Ringworm is a skin infection caused by a fungus. Treatment with an antifungal cream usually works well.
Ringworm is a fungal skin infection. (It is not due to a worm as its name implies!) There are many types of fungal germs (fungi) and some can infect the skin, nails, and hair. This leaflet just deals with ringworm of the skin (sometimes called tinea corporis). Other leaflets deal with fungal infections of the scalp (scalp ringworm), foot (athlete's foot), groin (tinea cruris), and nails.
A small area of infected skin tends to spread outwards. It typically develops into a circular, red, inflamed patch of skin. The outer edge is more inflamed and scaly than the paler centre. So, it often looks like a ring that becomes gradually larger - hence the name ringworm. Sometimes only one patch of infection occurs. Sometimes several patches occur over the body, particularly if you catch the infection from handling an infected animal.
The rash may be mildly irritating, but sometimes it is very itchy and inflamed. The rash may vary depending on which type of fungus causes the infection. Sometimes fungal skin infections look similar to other skin rashes, such as psoriasis.
For a list of websites that contain pictures of skin conditions, including those of fungal skin infections, see www.patient.co.uk/showdoc/1097/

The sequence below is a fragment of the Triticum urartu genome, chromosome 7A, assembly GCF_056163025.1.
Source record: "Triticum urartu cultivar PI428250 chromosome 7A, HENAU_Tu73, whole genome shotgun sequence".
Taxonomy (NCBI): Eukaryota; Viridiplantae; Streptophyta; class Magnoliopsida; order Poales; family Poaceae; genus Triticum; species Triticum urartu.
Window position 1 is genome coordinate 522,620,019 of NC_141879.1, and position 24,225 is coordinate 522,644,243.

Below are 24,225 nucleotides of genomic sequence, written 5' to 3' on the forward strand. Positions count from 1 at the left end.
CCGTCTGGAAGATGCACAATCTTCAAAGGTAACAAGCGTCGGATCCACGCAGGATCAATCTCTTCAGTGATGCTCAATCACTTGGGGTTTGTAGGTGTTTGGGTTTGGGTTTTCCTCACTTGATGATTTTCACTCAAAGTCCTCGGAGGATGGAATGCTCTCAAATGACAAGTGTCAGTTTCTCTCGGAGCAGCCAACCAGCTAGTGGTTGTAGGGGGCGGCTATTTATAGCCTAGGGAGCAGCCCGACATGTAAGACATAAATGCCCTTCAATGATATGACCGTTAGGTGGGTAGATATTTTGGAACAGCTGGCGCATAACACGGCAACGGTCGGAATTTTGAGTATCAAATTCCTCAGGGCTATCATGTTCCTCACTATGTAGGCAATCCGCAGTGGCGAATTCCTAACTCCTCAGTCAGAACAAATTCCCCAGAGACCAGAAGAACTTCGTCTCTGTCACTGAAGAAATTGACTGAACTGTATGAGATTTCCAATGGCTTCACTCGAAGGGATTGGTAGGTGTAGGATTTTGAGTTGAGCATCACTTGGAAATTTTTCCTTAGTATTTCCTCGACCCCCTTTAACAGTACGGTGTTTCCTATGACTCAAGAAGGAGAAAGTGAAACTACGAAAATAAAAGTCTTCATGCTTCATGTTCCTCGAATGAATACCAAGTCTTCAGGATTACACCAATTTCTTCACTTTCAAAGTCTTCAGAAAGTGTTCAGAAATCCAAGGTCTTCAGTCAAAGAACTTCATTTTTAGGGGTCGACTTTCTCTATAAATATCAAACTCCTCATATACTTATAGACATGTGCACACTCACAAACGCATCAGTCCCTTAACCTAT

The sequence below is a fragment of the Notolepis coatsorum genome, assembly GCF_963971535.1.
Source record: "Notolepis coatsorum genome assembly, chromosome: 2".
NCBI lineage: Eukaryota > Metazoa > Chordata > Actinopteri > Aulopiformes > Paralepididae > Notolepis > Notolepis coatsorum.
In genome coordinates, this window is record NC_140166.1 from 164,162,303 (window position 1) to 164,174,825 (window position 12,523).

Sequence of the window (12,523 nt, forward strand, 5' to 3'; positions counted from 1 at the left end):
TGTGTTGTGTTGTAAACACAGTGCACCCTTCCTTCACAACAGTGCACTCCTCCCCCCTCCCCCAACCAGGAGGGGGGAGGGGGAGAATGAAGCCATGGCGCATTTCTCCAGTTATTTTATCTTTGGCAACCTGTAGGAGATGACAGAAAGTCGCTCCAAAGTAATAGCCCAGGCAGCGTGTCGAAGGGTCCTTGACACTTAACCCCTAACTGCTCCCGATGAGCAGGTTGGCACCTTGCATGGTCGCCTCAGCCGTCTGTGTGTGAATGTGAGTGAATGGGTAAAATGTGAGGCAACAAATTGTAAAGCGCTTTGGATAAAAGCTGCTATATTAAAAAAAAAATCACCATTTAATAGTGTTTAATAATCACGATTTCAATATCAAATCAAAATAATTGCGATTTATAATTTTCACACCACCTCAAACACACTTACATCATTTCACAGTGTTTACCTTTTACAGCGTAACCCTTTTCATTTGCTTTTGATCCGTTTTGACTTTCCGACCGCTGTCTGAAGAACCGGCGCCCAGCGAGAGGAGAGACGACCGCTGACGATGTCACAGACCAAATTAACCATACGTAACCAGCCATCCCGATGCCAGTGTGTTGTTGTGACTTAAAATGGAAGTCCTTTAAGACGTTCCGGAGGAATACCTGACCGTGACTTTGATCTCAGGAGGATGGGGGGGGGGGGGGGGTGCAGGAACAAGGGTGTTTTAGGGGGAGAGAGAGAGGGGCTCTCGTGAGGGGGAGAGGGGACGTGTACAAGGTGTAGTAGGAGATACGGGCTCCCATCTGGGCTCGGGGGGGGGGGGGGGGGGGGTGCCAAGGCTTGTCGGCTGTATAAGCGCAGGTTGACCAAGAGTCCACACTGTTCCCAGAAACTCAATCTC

You can buy an antifungal cream from pharmacies, or get one on prescription. There are various types and brands - for example, terbinafine, clotrimazole, econazole, ketoconazole, and miconazole. These are good at clearing fungal skin infections.
An antifungal medicine taken by mouth is sometimes prescribed if the infection is widespread or severe. For example, terbinafine, griseofulvin, or itraconazole tablets.
Not all treatments are suitable for everyone. Women who are pregnant or breast-feeding, people with other conditions or who are on other medication, or children aged under 12 may not be able to use certain types. Check with your doctor or pharmacist if you come into one of these groups.
You do not need to stay off work or school once treatment has started. To prevent passing on the infection, do not share towels. Also, try not to scratch the rash, as this may spread the fungus to other areas of your body.